C however, is not completely emersed in the Absurd reality although he’s caught in it. He only has one foot in it, the other is in the Sane reality (the Tamara Gardens). He senses something not right, but in the beginning simply accepted it, albeit in disgust. “I am surrounded by some sort of wretched specters, not by people. They torment me as can torment only senseless visions, bad dreams, dregs of delirium, the drivel of nightmares and everything that passes down here for real life.”

He let himself be captured by it like a daily-fed tamed spider. There are times when he glimpses the Tamara Gardens, the Sane reality (it is the only organic, living thing in the novel– everything else is man-made), but he always fell back again to the Absurd.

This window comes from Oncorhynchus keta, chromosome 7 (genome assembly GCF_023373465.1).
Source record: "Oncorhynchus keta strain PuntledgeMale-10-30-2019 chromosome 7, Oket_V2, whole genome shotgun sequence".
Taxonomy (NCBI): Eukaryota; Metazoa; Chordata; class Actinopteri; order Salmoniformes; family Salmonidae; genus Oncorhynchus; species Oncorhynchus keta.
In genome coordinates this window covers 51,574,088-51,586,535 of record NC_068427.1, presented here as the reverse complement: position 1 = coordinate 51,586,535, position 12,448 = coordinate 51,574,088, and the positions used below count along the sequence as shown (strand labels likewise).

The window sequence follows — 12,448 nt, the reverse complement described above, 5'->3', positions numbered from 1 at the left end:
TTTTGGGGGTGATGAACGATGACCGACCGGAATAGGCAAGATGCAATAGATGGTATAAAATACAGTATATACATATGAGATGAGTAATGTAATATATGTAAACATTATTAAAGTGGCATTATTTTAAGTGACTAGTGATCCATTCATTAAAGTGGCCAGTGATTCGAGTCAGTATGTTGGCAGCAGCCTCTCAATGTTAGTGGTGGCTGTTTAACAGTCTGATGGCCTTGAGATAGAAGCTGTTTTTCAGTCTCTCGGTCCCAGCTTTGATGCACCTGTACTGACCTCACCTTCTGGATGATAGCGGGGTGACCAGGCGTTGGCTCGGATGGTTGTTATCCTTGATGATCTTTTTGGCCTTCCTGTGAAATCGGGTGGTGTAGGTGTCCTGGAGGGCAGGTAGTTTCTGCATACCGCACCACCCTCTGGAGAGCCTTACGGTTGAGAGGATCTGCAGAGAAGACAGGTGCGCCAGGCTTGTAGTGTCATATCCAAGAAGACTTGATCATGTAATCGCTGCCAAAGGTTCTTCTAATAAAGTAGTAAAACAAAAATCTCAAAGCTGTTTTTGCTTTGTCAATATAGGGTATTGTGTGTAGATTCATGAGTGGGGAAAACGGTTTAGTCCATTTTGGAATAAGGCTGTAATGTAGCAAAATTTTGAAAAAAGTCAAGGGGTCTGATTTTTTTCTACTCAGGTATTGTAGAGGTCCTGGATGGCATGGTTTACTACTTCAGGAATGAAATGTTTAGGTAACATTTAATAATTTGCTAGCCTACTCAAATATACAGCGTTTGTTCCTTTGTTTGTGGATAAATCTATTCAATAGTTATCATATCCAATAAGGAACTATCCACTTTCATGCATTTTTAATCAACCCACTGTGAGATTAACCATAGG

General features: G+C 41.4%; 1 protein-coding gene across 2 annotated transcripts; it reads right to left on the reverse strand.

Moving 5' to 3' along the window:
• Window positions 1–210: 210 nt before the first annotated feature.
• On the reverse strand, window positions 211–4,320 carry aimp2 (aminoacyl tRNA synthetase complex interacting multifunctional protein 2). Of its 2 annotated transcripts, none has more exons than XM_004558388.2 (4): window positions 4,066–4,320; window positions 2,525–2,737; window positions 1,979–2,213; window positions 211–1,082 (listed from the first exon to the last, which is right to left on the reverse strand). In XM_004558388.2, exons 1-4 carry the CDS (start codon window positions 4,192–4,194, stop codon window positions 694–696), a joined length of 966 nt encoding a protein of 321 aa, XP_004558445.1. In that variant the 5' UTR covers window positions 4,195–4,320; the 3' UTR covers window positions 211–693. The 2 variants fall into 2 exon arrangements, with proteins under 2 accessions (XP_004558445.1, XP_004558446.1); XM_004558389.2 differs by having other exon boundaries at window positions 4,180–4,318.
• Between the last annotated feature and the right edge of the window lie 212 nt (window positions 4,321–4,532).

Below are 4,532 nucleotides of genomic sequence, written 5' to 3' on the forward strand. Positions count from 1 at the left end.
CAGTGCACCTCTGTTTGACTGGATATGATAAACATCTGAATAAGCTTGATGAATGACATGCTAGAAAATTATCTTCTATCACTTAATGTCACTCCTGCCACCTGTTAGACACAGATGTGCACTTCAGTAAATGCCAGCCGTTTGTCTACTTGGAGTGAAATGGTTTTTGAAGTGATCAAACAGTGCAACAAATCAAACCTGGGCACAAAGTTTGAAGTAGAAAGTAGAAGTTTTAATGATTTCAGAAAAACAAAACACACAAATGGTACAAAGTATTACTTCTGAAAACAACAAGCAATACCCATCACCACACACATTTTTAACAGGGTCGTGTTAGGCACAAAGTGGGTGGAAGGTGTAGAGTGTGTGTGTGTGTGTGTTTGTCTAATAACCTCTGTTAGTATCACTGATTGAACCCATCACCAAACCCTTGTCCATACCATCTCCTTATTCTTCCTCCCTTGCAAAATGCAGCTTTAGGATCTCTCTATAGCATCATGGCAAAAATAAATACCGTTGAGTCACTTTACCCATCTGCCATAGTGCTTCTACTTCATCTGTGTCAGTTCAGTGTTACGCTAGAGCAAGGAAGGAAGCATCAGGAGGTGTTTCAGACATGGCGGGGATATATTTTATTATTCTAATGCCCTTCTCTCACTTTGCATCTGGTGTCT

Rather than leave the Absurd, at first he tried to the Sane into it, insisting that there be rationality, that promises are kept, that he be told the hour of his death. The problem is that the 2 cannot merge. The Absurd cannot be made logical. So the only way to escape is to leave it entirely. Even his lawyer foreshadowed it: “Perhaps your salvation was right in your very hands.”

In the beginning, the Absurd reality is more real to C. As the novel progresses, he shifts back and forth more frequently between the 2 realities (by the exercise of mental reflection via his writings). “Cincinnatus did not sleep, did not sleep, did not sleep–no, he was asleep, but with a moan scrambled out again — and now again he did not sleep, slept, did not sleep, and everything was jumbled.”

Further on, he sees more light, through reflections.